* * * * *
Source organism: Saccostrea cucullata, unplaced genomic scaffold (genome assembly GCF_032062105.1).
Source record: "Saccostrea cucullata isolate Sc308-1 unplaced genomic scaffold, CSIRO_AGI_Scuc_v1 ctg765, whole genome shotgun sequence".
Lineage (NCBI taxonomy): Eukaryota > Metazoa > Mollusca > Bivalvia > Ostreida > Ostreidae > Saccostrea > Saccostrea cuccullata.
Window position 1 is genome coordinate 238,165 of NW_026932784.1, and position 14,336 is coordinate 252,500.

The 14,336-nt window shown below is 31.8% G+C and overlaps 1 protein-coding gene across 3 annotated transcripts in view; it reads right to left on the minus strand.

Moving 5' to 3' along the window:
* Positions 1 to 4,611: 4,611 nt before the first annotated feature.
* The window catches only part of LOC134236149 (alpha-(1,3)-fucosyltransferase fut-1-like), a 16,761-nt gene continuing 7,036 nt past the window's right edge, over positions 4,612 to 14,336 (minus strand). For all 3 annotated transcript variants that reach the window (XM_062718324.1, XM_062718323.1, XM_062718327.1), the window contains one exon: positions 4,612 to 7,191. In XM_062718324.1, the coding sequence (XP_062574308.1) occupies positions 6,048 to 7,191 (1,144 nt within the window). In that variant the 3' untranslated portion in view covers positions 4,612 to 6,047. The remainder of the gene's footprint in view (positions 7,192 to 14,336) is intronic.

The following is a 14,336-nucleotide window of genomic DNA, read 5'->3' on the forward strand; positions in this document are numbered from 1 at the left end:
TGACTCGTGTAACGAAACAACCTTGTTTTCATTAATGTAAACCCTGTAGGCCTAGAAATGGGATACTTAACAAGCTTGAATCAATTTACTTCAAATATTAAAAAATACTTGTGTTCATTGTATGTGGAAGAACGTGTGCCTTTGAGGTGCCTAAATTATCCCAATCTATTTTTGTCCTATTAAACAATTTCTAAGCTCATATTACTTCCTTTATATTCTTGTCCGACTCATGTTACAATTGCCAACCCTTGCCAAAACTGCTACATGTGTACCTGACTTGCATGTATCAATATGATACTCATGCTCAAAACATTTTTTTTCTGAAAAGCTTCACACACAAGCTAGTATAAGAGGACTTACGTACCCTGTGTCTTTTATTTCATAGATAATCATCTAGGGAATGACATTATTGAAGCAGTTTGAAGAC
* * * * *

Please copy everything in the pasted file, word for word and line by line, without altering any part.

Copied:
Source organism: Saccostrea cucullata, unplaced genomic scaffold (genome assembly GCF_032062105.1).
Source record: "Saccostrea cucullata isolate Sc308-1 unplaced genomic scaffold, CSIRO_AGI_Scuc_v1 ctg765, whole genome shotgun sequence".
Lineage (NCBI taxonomy): Eukaryota > Metazoa > Mollusca > Bivalvia > Ostreida > Ostreidae > Saccostrea > Saccostrea cuccullata.
Window position 1 is genome coordinate 238,165 of NW_026932784.1, and position 14,336 is coordinate 252,500.

The 14,336-nt window shown below is 31.8% G+C and overlaps 1 protein-coding gene across 3 annotated transcripts in view; it reads right to left on the minus strand.

Moving 5' to 3' along the window:
* Positions 1 to 4,611: 4,611 nt before the first annotated feature.
* The window catches only part of LOC134236149 (alpha-(1,3)-fucosyltransferase fut-1-like), a 16,761-nt gene continuing 7,036 nt past the window's right edge, over positions 4,612 to 14,336 (minus strand). For all 3 annotated transcript variants that reach the window (XM_062718324.1, XM_062718323.1, XM_062718327.1), the window contains one exon: positions 4,612 to 7,191. In XM_062718324.1, the coding sequence (XP_062574308.1) occupies positions 6,048 to 7,191 (1,144 nt within the window). In that variant the 3' untranslated portion in view covers positions 4,612 to 6,047. The remainder of the gene's footprint in view (positions 7,192 to 14,336) is intronic.

The following is a 14,336-nucleotide window of genomic DNA, read 5'->3' on the forward strand; positions in this document are numbered from 1 at the left end:
TGACTCGTGTAACGAAACAACCTTGTTTTCATTAATGTAAACCCTGTAGGCCTAGAAATGGGATACTTAACAAGCTTGAATCAATTTACTTCAAATATTAAAAAATACTTGTGTTCATTGTATGTGGAAGAACGTGTGCCTTTGAGGTGCCTAAATTATCCCAATCTATTTTTGTCCTATTAAACAATTTCTAAGCTCATATTACTTCCTTTATATTCTTGTCCGACTCATGTTACAATTGCCAACCCTTGCCAAAACTGCTACATGTGTACCTGACTTGCATGTATCAATATGATACTCATGCTCAAAACATTTTTTTTCTGAAAAGCTTCACACACAAGCTAGTATAAGAGGACTTACGTACCCTGTGTCTTTTATTTCATAGATAATCATCTAGGGAATGACATTATTGAAGCAGTTTGAAGAC